Molecular mechanisms of the antiproliferative effects of 1(alpha), 25-dihydroxyvitamin D(3) in human prostate cancer cells

Date of Award




Degree Name

Doctor of Philosophy (Ph.D.)


Molecular and Cellular Pharmacology

First Committee Member

Kerry L. Burnstein, Committee Chair


It is now clear that, in addition to its roles in maintaining calcium and phosphorus homeostasis, $1\alpha$,25-dihydroxyvitamin D$\sb{3}$ (1,25 D), the most active metabolite of vitamin D3, is a regulator of cell growth and differentiation. Epidemiologic data suggest that vitamin D deficiency may be a risk factor for prostate cancer mortality. Moreover, 1,25 D inhibits the growth of human prostate cancer cells in vitro and in vivo. However, the magnitude of growth inhibition is variable. Since 1,25 D is being evaluated for its potential chemotherapeutic use in human prostate cancer, it is imperative to understand the molecular basis for the antiproliferative actions and the basis for variability in this response. The majority of 1,25 D effects are mediated by the vitamin D receptor (VDR), a ligand-activated transcription factor and member of the steroid/thyroid hormone receptor superfamily. To understand the different sensitivities of human prostate cancer cell lines to growth inhibition by 1,25 D, we assayed VDR content and VDR transcriptional activity in four human prostate cancer cell lines: LNCaP, ALVA31, PC3 and DU145. PC3 and DU145 cells, which contain the lowest VDR content/transcriptional activity, were relatively insensitive to 1,25 D-mediated growth inhibition. Stable transfection of PC3 with a VDR cDNA (PC3(VDR)) resulted in modest 1,25 D-mediated growth inhibition. However, in LNCaP and ALVA31, VDR content and antiproliferative effects of 1,25 D did not correlate. LNCaP expressed about half the number of functional VDR as ALVA31 yet LNCaP were more profoundly growth inhibited than ALVA31. VDRs in both LNCaP and ALVA31 were transcriptionally active as determined by reporter gene assays. Thus, VDR is necessary but not sufficient for maximal antiproliferative effects of 1,25 D. To determine what cellular mechanisms are involved in 1,25 D-mediated growth inhibition in human prostate cancer cells, we investigated the effect of 1,25 D on apoptosis and on cell cycle distribution. 1,25 D did not promote DNA fragmentation (indicative of apoptosis) in LNCaP, ALVA31, or PC3(VDR) cells, suggesting that apoptosis is not involved in the differential 1,25 D growth sensitivity. 1,25 D caused LNCaP cells to accumulate in the G1/G0 phase of the cell cycle, but had no effect on the cell cycle distribution of ALVA31 or PC3(VDR) cells. To understand the molecular mechanisms for the differential effects of 1,25 D on cell cycle distribution, we studied expression and 1,25 D regulation of genes that are involved in the regulation of G1-S cell cycle progression. 1,25 D treatment of LNCaP resulted in decreased retinoblastoma (Rb) protein phosphorylation, repressed E2F transcriptional activity, increased levels of the cyclin-dependent kinase inhibitors (CKIs) p21$\rm\sp{WAF1,CIP1}$ and p27$\rm\sp{KIP1}$, and a profound reduction of cyclin dependent kinase 2 (CDK2) activity. Effects of 1,25 D appears to be translational or posttranslational as mRNA levels of p21 and p27 were not affected. Moreover, 1,25 D increased the amount of p21 and p27 associated with CDK2 in LNCaP cells. In contrast, neither p21 nor p27 were detected or 1,25 D-inducible in ALVA31 or PC3(VDR) cells. These results suggest that maximal antiproliferative effects of 1,25 D require VDR and a functional Rb pathway, including p21 and p27 expression and 1,25 D regulation of CDK2 activity.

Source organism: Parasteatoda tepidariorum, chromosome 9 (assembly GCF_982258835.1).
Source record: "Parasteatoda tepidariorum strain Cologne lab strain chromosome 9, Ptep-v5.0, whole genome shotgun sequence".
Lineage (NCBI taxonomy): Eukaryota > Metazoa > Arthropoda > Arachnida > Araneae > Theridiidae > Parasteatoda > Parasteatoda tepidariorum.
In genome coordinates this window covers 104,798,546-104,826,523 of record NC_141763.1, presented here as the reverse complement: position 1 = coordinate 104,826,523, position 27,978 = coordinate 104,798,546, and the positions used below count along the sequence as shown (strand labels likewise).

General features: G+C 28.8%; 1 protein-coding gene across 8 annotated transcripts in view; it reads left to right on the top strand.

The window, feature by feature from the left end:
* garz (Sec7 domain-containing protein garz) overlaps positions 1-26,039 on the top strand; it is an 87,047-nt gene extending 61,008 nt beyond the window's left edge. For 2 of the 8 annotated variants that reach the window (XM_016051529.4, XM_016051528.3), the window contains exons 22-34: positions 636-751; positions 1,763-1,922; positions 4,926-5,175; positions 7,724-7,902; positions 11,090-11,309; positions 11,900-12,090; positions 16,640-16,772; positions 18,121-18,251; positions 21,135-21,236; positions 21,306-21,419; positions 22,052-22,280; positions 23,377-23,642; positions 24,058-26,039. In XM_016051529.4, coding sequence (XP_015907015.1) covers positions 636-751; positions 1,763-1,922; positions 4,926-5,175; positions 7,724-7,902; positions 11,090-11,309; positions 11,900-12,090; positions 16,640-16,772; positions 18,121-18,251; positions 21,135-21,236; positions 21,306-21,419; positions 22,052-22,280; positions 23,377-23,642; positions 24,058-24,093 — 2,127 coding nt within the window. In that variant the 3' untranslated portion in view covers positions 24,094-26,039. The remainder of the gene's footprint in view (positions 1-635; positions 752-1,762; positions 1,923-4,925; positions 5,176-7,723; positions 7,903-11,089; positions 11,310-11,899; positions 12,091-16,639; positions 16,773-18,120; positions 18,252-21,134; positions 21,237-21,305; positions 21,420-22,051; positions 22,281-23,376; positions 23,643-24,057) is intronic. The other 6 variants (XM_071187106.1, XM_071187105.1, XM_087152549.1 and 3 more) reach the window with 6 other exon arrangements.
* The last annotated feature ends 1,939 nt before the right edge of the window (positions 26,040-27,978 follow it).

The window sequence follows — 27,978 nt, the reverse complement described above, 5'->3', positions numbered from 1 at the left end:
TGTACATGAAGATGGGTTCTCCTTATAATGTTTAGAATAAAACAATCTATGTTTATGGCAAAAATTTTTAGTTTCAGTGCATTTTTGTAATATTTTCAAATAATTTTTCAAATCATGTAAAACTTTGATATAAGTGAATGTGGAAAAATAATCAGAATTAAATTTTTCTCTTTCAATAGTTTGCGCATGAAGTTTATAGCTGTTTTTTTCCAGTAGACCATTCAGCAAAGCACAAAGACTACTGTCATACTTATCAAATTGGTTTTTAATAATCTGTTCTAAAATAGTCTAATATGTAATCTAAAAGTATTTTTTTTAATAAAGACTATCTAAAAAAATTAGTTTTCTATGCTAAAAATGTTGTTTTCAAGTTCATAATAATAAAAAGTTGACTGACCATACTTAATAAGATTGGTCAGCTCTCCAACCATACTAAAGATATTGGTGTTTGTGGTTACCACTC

Biology, Cell; Health Sciences, Pharmacology

Link to Full Text